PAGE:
By Travis Chater, Athletics Coordinator
Grade 11 life has inherent challenges for any student—choices must be made about the future, courses are challenging, marks contribute to post-secondary applications and social circles seem synonymous with identity. Adding a competitive sport to this mix isn’t easy. It requires an added level of time management, commitment and attention to one’s holistic being, but SMS student Kelsey Farmer proves that with the right perspective, it’s possible to pursue a high level of sport even during these already challenging senior years.
Kelsey recently won gold medals in both the Under 23 and Junior categories in the Woman’s Pair at the 2012 Canadian National Rowing Championships. She and her partner Caleigh Filmer earned the Canadian titles after three hard days of paddling. It was no easy feat.
Kelsey says they went into the race not knowing what to expect; they were up against some accomplished rowers, including senior competitors who had won gold at the World Championships in the Woman’s Eight. Their first race did not go as Kelsey and Caleigh had hoped. They had a chance to regroup before the repachage (a system allowing the losing teams in a heat to race again for a chance to go through to the finals), and Kelsey says this was a turning point for her and her partner. The girls never lost sight of their potential and, instead of dwelling on the upset, used the initial defeat as a learning experience. The next round was a great race which Kelsey says “set the tone for the rest of the weekend.” This grounded outlook and healthy perspective on dealing with defeat are undoubtedly what got her where she is today.
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Kelsey (right) during day-one racing at Canadian National Rowing Championships
Kelsey has an invaluable ability to turn performances that don’t measure up to expectations on their head, and use them as opportunities to learn and progress. She admits that it isn’t easy, “It’s ok to be upset in the moment. You can only control what you can control. Once you can step back, you can take what you have learned and apply it to future experiences.” This ability to turn upset into opportunity is a skill Kelsey has developed over time—one which has proven valuable in many aspects of her life.
Kelsey applies the same approach to her academics. Instead of dwelling on a disappointing mark she says she strives to find ways to come back stronger. She admits that balancing everything in her life is a constant “job” and acknowledges that sometimes it is difficult to keep all the balls in the air. Communication is the key to the balancing act according to Kelsey. She often has to talk to her teachers about days she will need to miss or assignments she is finding hard to complete due to her busy schedule. She says the support and encouragement she receives from the teachers at St. Margaret’s is “amazing.” She also credits the reciprocal support her coaches afford, “They have been really supportive if I have to miss a practice for a test.”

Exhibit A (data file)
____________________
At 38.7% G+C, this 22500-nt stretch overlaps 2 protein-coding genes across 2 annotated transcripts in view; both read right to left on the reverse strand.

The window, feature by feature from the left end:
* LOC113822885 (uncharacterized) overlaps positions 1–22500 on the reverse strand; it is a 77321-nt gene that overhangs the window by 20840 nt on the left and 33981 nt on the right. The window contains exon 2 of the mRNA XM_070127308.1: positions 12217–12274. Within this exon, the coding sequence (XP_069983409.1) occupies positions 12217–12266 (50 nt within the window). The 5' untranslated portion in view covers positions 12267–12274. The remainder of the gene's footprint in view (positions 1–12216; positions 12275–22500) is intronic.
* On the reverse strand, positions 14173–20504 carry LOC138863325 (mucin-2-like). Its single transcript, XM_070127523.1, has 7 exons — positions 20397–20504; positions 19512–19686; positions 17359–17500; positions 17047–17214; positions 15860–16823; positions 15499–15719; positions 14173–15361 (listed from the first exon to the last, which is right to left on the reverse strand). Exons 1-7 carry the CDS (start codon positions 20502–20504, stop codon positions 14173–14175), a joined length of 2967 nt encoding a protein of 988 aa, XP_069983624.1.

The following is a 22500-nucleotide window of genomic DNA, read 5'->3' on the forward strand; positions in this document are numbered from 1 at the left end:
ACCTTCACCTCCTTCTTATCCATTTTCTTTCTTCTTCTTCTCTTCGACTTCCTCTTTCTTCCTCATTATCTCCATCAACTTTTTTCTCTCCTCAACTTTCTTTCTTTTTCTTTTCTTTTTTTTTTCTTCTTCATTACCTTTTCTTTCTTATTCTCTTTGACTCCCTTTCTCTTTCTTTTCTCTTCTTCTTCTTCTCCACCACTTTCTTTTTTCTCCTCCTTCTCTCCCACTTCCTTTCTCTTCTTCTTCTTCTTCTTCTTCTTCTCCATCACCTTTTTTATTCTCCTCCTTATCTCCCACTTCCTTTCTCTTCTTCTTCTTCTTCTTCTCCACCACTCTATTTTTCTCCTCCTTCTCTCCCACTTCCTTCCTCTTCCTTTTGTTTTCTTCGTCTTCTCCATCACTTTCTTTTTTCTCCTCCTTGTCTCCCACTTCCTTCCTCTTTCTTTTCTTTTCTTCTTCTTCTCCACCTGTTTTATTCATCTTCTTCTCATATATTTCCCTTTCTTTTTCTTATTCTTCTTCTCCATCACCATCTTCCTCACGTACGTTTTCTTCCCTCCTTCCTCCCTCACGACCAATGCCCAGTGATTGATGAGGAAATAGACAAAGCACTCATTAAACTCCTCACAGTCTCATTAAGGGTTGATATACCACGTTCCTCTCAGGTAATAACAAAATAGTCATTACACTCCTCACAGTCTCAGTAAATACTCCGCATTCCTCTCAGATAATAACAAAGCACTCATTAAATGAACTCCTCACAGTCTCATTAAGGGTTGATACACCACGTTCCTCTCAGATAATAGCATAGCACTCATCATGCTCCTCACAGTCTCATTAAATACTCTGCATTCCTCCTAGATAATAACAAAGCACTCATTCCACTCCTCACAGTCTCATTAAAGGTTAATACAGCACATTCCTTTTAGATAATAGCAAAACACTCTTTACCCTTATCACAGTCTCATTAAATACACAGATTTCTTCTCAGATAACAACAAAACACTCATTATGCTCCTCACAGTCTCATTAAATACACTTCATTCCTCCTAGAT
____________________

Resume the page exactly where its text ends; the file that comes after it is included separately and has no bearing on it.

Kelsey has had to make sacrifices along the way. She was part of a training camp that ran from September right up to her races at Nationals in November. During this time, Kelsey says she spent very little time with anyone but her teammates, and saw her sleep, studies and friendships succumb to the extra training hours she was putting in. Kelsey is able to keep a very realistic outlook on her sacrifices and works at making things up between these more intense periods of training. So, what makes it all worth it? Kelsey says it all boils down to her passion for the sport.
Kelsey’s motivation is driven by more than the accolades and trophies. She is driven by love. A love of the feeling she gets when she knows she pushed herself to the threshold of pain…and then gone harder. A love of accomplishing her goals, and knowing she did the best she could. She concedes that she sometimes loses sight of this love and finds herself in the midst of a training camp, practice race or academic assignment asking herself, “Why am I doing this?” She offers the advice that in the pursuit of excellence in any field this question will arise. “Know that if you love it, you’ll always remember why you are there and it will always be worth it.”
Kelsey’s athletic career is still young and she has shown she has endless potential. Her rowing will likely be a gateway for her to continue with post-secondary education (she hopes to row for an American university) and she admitted that the Olympics are certainly on her radar.
For now, Kelsey has her sights set on qualifying to compete in the World Junior Championships in her graduating year. Her abilities are inspiring and she showcases what is possible with a level head, a supportive community, and of course, by finding something you really love to do.
Kelsey (centre right) at the National Rowing Championships Medal Ceremony